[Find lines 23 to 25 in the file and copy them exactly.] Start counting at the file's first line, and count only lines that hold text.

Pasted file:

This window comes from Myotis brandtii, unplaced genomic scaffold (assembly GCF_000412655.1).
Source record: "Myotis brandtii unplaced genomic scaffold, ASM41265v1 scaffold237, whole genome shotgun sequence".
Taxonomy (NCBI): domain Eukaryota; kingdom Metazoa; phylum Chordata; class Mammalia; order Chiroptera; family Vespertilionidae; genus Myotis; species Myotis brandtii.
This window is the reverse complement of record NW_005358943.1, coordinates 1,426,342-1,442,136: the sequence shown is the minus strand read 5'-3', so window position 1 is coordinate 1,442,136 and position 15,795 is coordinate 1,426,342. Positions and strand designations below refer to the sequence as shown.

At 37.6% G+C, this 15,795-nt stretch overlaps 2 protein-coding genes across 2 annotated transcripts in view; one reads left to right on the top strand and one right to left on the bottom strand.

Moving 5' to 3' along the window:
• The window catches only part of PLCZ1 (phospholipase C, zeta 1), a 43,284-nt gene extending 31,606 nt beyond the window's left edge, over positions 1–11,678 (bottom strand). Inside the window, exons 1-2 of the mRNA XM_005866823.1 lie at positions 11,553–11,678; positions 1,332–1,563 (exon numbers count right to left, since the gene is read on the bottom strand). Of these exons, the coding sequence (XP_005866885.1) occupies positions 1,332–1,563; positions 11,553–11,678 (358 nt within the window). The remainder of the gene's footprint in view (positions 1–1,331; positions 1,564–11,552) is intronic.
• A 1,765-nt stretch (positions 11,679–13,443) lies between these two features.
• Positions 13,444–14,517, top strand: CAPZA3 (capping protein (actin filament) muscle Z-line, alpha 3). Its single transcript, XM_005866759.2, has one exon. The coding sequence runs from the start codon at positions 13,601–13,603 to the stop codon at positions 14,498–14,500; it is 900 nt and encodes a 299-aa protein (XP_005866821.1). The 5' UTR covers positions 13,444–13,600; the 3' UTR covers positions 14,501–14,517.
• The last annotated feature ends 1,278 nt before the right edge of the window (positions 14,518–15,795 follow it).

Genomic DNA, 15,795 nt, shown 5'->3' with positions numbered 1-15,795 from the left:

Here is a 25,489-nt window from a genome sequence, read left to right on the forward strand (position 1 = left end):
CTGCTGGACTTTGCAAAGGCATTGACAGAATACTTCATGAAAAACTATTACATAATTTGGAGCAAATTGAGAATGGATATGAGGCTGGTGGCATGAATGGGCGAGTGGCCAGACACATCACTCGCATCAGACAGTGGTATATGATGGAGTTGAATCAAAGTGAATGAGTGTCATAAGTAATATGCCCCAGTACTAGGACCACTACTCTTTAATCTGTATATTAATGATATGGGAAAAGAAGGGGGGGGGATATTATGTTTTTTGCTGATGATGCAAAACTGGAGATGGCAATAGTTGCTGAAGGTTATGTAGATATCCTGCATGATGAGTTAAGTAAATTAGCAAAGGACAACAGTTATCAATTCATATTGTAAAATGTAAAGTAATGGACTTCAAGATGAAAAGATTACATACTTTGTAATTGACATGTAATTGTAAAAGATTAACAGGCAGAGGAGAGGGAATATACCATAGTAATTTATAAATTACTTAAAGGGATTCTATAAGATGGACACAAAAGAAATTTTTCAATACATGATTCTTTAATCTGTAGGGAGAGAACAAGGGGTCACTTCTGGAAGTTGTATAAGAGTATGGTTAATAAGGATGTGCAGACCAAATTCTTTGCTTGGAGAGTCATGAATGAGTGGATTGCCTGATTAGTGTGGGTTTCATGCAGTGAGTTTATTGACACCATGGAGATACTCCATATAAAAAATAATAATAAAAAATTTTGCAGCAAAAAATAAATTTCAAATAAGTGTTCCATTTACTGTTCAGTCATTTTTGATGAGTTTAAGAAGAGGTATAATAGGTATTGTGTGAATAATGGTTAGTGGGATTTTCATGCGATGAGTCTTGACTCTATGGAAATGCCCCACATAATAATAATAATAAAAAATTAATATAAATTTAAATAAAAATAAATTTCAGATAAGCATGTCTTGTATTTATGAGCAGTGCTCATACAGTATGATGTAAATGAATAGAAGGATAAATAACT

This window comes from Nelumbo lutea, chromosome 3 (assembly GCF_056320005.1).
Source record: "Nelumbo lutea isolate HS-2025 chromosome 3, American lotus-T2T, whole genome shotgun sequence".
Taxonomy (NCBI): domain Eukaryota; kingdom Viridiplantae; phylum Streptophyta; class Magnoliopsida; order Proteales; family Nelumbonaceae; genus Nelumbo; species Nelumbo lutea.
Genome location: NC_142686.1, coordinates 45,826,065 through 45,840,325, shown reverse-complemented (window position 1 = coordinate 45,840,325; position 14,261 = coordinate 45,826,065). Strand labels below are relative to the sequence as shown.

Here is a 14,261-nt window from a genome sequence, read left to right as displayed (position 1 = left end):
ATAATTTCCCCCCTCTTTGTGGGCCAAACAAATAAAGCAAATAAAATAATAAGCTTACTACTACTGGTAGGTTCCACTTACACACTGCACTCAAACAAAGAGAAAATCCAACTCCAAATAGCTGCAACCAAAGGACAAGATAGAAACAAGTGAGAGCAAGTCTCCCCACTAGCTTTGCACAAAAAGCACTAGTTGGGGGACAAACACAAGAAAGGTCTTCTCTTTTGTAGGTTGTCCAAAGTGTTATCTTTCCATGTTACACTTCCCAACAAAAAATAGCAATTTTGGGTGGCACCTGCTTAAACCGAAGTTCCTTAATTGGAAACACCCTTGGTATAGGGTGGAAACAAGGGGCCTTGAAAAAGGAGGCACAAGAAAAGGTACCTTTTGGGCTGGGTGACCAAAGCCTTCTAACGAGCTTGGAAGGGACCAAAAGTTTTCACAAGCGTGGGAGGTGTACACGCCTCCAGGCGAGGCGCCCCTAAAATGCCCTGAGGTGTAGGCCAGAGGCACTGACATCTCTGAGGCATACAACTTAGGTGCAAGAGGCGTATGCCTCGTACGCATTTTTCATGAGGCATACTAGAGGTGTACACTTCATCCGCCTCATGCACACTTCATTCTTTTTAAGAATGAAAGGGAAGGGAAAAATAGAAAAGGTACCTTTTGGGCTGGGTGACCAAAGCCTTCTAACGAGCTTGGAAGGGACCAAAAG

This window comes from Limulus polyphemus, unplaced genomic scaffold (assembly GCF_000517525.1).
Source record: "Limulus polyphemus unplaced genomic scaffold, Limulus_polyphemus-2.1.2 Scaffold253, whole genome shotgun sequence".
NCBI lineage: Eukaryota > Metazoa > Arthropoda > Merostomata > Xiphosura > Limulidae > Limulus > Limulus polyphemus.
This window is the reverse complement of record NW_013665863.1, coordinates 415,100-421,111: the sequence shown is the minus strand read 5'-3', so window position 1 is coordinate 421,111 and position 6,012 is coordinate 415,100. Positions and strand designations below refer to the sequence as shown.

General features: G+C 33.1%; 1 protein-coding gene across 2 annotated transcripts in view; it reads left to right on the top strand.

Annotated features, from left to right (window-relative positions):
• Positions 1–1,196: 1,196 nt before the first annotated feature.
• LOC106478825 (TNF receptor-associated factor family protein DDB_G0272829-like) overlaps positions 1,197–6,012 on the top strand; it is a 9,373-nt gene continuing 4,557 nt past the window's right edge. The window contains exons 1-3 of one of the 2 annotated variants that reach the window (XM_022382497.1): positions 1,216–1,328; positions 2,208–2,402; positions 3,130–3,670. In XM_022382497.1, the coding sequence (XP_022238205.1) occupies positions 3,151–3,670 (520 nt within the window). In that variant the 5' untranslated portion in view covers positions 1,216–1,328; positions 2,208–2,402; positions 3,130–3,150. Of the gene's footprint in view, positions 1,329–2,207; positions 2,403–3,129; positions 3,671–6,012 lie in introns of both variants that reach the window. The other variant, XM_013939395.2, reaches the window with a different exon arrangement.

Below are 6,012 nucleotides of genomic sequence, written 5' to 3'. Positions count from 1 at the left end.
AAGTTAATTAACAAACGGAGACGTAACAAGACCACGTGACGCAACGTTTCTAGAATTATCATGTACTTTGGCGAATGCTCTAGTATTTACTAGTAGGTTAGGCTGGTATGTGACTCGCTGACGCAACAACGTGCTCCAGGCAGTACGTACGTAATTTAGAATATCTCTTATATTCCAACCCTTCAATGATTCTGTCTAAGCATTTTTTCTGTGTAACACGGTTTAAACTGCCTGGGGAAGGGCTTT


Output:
This window is the reverse complement of record NW_013665863.1, coordinates 415,100-421,111: the sequence shown is the minus strand read 5'-3', so window position 1 is coordinate 421,111 and position 6,012 is coordinate 415,100. Positions and strand designations below refer to the sequence as shown.

General features: G+C 33.1%; 1 protein-coding gene across 2 annotated transcripts in view; it reads left to right on the top strand.

Annotated features, from left to right (window-relative positions):